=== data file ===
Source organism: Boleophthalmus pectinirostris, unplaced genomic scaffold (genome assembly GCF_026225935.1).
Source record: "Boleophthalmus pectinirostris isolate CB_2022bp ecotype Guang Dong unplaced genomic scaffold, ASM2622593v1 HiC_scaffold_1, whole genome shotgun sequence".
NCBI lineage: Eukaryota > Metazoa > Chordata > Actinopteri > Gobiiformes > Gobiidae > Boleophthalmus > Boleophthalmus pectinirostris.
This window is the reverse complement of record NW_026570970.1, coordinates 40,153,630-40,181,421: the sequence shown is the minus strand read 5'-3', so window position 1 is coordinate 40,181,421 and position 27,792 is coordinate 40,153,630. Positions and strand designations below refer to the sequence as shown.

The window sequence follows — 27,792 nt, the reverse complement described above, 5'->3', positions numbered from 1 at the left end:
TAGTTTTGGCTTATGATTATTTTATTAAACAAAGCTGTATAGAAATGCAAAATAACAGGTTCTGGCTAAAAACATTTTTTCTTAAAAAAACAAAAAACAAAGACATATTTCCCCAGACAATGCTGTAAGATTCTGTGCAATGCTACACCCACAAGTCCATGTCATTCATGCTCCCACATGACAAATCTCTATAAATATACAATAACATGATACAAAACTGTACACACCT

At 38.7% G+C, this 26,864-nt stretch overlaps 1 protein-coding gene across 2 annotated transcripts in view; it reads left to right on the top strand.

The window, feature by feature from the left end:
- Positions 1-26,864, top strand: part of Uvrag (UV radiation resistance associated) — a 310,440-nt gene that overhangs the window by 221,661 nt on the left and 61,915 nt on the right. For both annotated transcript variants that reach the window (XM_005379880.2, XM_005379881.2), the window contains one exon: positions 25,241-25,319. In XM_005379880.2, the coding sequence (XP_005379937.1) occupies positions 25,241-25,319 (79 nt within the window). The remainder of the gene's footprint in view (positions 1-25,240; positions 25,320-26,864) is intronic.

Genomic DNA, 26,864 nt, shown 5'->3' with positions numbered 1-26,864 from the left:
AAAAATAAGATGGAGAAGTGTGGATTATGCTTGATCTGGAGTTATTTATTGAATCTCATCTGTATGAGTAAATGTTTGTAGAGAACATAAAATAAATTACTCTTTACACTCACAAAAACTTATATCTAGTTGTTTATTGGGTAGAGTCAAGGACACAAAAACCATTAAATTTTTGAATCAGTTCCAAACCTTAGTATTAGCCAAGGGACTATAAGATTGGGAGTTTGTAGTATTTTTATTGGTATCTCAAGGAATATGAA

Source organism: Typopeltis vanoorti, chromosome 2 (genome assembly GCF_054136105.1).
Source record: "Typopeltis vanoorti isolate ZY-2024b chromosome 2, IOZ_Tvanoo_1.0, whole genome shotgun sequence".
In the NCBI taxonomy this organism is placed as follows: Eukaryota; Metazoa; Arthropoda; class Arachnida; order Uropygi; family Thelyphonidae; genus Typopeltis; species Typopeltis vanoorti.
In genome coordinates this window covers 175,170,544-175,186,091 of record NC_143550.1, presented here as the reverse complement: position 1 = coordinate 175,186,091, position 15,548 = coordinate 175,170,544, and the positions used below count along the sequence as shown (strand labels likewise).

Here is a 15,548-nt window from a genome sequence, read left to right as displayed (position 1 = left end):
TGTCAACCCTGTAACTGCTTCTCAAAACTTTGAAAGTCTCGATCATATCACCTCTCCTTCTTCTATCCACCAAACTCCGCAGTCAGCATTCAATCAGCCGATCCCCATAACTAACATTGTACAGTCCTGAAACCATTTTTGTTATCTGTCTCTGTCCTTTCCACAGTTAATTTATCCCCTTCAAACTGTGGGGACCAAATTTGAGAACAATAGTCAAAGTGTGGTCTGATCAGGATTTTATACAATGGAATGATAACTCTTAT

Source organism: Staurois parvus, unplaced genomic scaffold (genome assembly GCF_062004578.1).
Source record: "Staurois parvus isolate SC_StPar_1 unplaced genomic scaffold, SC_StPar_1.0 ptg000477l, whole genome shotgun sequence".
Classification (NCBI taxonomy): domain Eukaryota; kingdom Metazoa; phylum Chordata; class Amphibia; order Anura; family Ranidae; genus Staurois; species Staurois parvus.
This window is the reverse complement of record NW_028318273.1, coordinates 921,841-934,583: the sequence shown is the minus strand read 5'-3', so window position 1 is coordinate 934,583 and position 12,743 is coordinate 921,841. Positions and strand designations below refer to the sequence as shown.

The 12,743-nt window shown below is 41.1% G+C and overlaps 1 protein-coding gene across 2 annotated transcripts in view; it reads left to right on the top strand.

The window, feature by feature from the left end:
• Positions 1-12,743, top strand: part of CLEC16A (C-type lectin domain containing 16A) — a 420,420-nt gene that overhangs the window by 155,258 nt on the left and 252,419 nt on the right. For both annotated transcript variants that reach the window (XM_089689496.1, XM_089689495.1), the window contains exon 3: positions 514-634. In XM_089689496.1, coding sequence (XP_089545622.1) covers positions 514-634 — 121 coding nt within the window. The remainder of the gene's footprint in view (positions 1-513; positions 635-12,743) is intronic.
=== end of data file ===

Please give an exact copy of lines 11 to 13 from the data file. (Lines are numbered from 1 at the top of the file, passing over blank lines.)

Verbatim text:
AAAAATAAGATGGAGAAGTGTGGATTATGCTTGATCTGGAGTTATTTATTGAATCTCATCTGTATGAGTAAATGTTTGTAGAGAACATAAAATAAATTACTCTTTACACTCACAAAAACTTATATCTAGTTGTTTATTGGGTAGAGTCAAGGACACAAAAACCATTAAATTTTTGAATCAGTTCCAAACCTTAGTATTAGCCAAGGGACTATAAGATTGGGAGTTTGTAGTATTTTTATTGGTATCTCAAGGAATATGAA

Source organism: Typopeltis vanoorti, chromosome 2 (genome assembly GCF_054136105.1).
Source record: "Typopeltis vanoorti isolate ZY-2024b chromosome 2, IOZ_Tvanoo_1.0, whole genome shotgun sequence".